Inspection and surveillance programs using vessels on the waterway suffer from the inability to be where they need to be, when they need to be, when a pipeline strike is imminent. And - as helpful as public self-reporting systems can be - they still can't provide real-time, round-the-clock visibility into all potential encroachment by marine vessels across the entire pipeline infrastructure.
The solution is to continuously monitor all vessels in very zone of interest. This is an ideal application for AIS-based technology.
To implement vessel-tracking for pipeline encroachment monitoring, pipeline maps are first incorporated into the vessel-tracking too (see Figure 2, below). All required alerting parameters related to vessel speed near zones of interest and the duration of time spent there, each of which can be an indicator of a problem or a threatening situation that is worth scrutinizing.
Early pilot projects with the Coastal and Marine Operators (CAMO) group, US Coast Guard and major oil companies have yielded valuable results. In one example at a major pipeline company, and alert was received regarding a vessel in a zone of interest. A field inspector was immediately sent to investigate the incident and confirmed that the vessel was stationary at a pipeline location. The inspector notified the pipeline control center of the unauthorized encroachment, who then notified an operations supervisor. The terminal operations team was instructed to contact the vessel but was unsuccessful, so the field inspector found and was able to contact the vessel owner, who provided the vessel captain's phone number. The captain was contacted and asked for an 'All Stop' until further notice due to his close proximity to the pipeline. Once confirmation was received that the vessel was grounded, notifications were made to all the organization's stakeholders. Information was reviewed, and it was determined that the vessel should wait and relocate at high tide so as not to be a threat to the pipeline.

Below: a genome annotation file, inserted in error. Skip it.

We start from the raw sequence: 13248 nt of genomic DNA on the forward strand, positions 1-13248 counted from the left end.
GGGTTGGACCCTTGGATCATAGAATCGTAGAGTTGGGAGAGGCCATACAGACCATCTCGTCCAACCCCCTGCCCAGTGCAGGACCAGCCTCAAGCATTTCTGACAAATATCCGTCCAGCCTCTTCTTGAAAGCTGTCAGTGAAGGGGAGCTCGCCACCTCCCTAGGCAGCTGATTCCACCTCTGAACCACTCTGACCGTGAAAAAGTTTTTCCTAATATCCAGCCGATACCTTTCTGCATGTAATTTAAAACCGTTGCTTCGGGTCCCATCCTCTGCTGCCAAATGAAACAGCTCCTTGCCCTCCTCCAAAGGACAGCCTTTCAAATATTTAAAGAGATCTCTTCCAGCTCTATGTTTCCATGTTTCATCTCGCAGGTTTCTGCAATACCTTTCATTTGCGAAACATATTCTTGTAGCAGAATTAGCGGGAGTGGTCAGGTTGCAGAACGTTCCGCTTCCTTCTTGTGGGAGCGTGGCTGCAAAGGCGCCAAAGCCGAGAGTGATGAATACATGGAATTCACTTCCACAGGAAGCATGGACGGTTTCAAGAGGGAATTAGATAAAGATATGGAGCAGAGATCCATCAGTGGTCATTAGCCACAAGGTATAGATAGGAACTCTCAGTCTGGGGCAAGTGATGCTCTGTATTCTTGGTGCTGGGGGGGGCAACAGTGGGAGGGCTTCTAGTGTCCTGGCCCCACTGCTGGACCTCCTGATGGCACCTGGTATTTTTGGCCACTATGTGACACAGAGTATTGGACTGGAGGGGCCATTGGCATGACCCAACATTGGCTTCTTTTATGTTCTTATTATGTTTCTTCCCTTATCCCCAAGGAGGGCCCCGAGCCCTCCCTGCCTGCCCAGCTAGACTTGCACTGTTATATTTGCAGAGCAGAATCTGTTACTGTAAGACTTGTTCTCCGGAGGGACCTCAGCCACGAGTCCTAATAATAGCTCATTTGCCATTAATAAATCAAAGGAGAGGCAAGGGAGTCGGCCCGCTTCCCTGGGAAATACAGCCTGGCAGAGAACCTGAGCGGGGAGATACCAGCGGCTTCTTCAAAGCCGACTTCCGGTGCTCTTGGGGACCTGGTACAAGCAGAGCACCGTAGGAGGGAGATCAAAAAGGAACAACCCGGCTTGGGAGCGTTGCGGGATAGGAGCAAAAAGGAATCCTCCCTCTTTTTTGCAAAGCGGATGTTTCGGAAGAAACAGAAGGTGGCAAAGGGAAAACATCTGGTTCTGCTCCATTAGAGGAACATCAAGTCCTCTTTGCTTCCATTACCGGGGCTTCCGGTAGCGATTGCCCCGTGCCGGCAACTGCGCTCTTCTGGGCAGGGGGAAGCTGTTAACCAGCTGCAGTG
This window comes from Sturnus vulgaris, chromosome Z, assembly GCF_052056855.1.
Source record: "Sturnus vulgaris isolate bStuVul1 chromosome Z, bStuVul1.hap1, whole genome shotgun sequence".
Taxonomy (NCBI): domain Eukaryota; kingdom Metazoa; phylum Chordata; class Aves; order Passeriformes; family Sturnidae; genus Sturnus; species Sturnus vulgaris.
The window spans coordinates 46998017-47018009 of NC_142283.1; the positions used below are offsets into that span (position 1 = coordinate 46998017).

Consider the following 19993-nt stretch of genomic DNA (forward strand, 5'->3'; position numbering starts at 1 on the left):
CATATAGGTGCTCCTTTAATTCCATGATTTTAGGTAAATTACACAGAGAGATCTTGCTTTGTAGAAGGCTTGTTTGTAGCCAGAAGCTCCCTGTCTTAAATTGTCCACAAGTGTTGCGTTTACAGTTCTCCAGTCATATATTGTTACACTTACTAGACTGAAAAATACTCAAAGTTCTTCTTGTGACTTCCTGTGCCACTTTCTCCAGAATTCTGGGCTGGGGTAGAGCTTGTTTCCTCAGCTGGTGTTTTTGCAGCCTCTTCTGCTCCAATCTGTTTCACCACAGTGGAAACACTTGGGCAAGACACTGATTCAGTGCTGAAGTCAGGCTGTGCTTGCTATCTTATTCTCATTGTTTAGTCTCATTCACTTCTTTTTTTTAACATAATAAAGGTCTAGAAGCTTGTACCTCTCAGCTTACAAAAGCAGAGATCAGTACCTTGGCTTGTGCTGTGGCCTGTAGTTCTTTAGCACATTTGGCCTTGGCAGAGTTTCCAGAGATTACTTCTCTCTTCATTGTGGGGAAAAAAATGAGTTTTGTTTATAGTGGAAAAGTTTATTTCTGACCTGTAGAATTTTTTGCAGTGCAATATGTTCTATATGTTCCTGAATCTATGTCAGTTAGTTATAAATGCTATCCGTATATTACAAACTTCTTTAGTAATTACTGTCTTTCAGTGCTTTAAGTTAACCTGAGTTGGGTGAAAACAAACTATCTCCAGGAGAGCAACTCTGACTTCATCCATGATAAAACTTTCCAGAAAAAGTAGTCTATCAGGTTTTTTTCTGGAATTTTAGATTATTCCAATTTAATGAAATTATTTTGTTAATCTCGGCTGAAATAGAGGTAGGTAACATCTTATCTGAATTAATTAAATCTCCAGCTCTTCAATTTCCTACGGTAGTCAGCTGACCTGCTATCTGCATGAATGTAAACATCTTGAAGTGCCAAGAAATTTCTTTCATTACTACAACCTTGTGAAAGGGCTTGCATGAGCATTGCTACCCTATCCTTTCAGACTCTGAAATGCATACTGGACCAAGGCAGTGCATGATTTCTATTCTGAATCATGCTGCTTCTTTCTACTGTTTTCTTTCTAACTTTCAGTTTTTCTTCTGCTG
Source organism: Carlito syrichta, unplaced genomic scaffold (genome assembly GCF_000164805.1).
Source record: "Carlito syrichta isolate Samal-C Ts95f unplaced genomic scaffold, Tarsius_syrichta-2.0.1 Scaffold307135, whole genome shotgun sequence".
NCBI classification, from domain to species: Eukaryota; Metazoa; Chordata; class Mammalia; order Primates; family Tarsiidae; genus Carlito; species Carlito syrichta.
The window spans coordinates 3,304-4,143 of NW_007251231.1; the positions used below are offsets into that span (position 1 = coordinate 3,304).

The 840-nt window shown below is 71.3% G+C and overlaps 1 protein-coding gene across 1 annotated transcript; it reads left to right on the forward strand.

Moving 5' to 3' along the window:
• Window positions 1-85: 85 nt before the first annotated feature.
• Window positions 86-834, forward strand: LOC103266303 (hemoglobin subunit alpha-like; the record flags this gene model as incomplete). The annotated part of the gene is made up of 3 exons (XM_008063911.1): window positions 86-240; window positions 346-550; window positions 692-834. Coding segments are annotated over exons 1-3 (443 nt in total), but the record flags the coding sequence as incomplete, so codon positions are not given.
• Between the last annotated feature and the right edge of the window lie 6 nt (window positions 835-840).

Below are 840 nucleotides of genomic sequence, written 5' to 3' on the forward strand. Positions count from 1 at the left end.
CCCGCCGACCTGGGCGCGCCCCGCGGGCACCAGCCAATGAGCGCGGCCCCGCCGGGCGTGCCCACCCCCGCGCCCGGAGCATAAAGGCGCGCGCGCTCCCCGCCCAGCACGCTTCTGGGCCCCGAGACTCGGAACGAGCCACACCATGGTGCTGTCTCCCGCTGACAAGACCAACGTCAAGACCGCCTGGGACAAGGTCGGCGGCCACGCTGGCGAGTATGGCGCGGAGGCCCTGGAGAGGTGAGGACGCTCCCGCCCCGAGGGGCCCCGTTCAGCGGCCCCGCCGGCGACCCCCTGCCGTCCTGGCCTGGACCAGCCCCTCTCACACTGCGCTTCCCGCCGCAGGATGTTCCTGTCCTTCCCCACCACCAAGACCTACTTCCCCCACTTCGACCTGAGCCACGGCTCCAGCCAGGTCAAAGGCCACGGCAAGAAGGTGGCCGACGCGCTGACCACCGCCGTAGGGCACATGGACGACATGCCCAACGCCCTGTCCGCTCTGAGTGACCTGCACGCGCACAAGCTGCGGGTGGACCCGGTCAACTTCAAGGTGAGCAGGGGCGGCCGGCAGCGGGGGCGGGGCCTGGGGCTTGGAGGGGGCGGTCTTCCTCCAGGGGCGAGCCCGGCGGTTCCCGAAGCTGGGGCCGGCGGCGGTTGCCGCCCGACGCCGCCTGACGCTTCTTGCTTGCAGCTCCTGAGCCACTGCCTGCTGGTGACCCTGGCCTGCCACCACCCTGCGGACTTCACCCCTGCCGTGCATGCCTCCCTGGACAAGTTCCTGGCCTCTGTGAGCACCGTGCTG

Pilot project participants have also been able to determine through data mining and other confirmation that certain threat risk levels are acceptable, and notification parameters have been modified accordingly.
In future, users may be able to apply historical AIS data to the task of further analyzing notification parameters that will be most effective for monitoring and managing pipeline threats. This historical data can also identify what segments of pipelines experience higher traffic volumes, and provide insight into specific vessels or fleets that appear to regularly operate near assets. This will assist in determining where to target awareness and prevention efforts.
Ship tracking data plays a key role in optimizing safety, security, and efficiency, and is now being added to pipeline protection programs. Today's AIS-based vessel-tracking solutions provide real-time visibility in most areas where encroachment could lead to a pipeline strike. In addition, these systems also provide automated alerting when a strike may be imminent and a collaborative platform for assessing risk, determining next steps, and coordinating action.